8 J. Comp. L. 141 (2013-2014)
On Buddhism and Natural Law

handle is hein.journals/jrnatila8 and id is 479 raw text is: REBECCA FRENCH

On Buddhism and Natural Law
REBECCA REDWOOD FRENCH
SUNY Buffalo School of Law *
In the mid 13th century, a Flemish Franciscan missionary named William of Rubruck,
who was in attendance with Louis IX, the King of France, in Constantinople on the
Seventh Crusade, was ordered by the King on a special mission. With a small caravan,
he left Constantinople and embarked on a thousand mile trip east, across Central Asia,
to Karokorum in central Mongolia, the capital of the Imperial Mongol Court of Mongke
Temur, called the Fifth Khan of the Golden Horde. Historians have presented at least two
reasons for this trip: first, the desire of the French King to have Mongol support against
the Muslims in the Crusades, and second, the conversion of the Khan and the Mongols
to Christianity. This trip is interesting for our purposes because he was travelling just
as Thomas Aquinas had been ordained a Dominican friar and returned to the theology
faculty in Paris. The beginning of the drafting of the Summa Theologicae, which was to
consolidate and redefine Christian theology and create the basis for our present inquiry,
Natural Law, was barely ten years off.
Thomas Aquinas probably knew of Rubruck's trip and of other travelers to Asia in his
time, such as Giovanni of Monte Corvino and Marco Polo. Like other educated intellectuals,
Aquinas was also probably aware of the threat to Europe in the form of invasion from
the East. Just fifteen years before, the Mongols, with huge mounted crossbow armies
under Batu and Subutai Khan, had attacked what are now Poland and Hungary. Mongke
Temur Khan had ridden with Batu Khan in the siege of Kiev in 1240, and attacked and
laid waste to the Caucasuses and Ukraine. In several different battles starting in 1241, the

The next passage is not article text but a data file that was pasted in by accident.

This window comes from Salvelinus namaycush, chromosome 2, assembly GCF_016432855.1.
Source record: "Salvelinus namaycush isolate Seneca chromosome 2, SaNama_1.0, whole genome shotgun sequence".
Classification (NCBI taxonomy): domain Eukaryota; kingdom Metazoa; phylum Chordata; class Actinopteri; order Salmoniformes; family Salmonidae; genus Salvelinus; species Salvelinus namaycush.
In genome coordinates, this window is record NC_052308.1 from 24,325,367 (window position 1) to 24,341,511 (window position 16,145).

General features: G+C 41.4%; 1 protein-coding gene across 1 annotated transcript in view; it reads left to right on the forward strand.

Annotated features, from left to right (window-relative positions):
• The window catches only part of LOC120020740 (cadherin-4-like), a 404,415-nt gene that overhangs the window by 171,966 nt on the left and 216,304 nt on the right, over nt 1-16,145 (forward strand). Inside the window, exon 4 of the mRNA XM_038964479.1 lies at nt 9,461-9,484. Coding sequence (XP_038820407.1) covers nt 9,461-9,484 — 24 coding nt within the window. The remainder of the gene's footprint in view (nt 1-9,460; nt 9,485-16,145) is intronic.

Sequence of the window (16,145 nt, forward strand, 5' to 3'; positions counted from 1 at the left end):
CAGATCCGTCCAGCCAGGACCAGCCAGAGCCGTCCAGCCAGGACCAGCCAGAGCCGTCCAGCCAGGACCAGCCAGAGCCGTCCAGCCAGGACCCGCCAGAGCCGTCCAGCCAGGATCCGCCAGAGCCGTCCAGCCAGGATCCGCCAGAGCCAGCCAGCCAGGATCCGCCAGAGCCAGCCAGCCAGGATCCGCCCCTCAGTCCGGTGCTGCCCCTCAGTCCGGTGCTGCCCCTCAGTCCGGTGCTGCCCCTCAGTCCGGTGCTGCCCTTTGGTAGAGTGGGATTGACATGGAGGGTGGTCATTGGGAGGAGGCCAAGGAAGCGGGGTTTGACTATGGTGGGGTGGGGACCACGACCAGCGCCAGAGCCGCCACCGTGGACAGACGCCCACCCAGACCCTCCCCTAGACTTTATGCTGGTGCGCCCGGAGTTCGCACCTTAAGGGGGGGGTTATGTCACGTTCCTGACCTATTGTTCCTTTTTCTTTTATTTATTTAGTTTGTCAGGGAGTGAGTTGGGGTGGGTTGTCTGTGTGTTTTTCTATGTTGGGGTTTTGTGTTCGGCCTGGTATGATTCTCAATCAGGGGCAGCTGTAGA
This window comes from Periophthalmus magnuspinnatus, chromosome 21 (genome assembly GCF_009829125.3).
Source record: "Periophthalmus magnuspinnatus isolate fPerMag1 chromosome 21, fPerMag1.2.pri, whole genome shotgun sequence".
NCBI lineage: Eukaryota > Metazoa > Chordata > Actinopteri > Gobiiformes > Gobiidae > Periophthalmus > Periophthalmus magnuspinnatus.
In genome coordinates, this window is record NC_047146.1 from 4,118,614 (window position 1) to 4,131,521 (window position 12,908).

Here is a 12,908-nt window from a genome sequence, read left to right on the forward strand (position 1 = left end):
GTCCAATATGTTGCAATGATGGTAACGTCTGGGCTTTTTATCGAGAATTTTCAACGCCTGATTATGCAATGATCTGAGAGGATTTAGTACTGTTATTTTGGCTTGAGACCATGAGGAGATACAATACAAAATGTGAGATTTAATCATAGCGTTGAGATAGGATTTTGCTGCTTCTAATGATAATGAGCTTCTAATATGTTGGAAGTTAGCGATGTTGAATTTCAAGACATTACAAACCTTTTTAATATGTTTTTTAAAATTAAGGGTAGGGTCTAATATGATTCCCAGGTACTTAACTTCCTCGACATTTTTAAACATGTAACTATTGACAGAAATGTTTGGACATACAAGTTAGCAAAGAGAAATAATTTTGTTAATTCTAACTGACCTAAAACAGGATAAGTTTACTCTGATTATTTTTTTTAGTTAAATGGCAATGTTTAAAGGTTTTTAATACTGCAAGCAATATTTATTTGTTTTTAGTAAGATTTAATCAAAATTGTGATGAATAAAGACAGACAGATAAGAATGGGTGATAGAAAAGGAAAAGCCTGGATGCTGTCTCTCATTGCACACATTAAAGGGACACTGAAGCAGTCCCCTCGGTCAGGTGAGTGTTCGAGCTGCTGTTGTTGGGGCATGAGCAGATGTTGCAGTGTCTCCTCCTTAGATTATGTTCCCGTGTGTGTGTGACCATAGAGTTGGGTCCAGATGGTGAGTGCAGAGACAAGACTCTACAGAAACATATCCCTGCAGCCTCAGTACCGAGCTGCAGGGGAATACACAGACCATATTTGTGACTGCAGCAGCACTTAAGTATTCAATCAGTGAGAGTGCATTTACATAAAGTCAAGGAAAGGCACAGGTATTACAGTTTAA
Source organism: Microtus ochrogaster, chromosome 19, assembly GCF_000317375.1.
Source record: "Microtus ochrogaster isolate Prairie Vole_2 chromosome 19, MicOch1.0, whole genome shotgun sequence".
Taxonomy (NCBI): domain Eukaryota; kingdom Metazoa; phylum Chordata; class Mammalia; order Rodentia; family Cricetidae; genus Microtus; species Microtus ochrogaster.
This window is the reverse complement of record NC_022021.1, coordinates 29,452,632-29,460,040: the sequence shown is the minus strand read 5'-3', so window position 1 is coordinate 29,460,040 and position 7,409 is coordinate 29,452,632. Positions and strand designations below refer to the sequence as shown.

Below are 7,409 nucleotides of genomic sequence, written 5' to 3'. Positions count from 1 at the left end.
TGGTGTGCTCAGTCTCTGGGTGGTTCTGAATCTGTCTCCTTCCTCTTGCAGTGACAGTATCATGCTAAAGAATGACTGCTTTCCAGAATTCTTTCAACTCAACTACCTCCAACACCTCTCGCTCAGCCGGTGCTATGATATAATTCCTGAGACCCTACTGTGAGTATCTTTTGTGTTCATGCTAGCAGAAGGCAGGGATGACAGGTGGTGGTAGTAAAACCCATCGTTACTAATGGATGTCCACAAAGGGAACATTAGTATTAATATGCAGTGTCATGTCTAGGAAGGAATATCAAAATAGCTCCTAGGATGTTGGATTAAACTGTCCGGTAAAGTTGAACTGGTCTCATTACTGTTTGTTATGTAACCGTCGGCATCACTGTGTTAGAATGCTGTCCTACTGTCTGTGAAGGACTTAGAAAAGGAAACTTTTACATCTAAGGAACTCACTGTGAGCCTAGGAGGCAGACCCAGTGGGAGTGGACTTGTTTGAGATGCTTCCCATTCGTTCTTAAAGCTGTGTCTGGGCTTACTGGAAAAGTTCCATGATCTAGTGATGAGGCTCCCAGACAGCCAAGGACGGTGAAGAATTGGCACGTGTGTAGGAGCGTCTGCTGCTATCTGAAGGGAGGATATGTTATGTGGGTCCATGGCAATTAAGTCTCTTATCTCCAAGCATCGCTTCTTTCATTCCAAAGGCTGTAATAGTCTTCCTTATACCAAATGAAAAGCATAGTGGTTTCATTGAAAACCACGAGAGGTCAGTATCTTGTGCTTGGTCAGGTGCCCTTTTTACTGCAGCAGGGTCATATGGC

Mongols defeated Duke Henry II in Liepsitz, Poland, routed King Bela IV of Hungary at
the battle of Mohi, crossed the Danube and ravaged central Hungary, then moved south
into Transylvania and within striking distance of Vienna. Then, in 1246, the entire Mongol
army retreated back to Mongolia due to internal politics: all of the warrior Khans were
grandsons of Genghis Khan, and with the death of Ogodei Khan, his successor had to
be chosen in a meeting of all the family members. What this series of events meant was
that King Louis IX of France, sitting in Constantinople on the Seventh Crusade, was very
concerned about the allegiances of the Mongol Emperors. As the religious and political
positions of the Mongol Khans were understandably a very serious concern for major
political leaders in all of Europe at the time, the King decided to send a small special
mission to the Mongol court.
William of Rubruck's trip took three years and resulted in one of the most famous
documents on medieval travel besides Marco Polo's record of his trip with his father and
* I would like to thank Josh Coene and Katie Grennell for their research for this article, Linda Kelly and Josh
Coene for editing and Russell Wilcox for organizing the conference at which this was presented.
JCL 8:2     141

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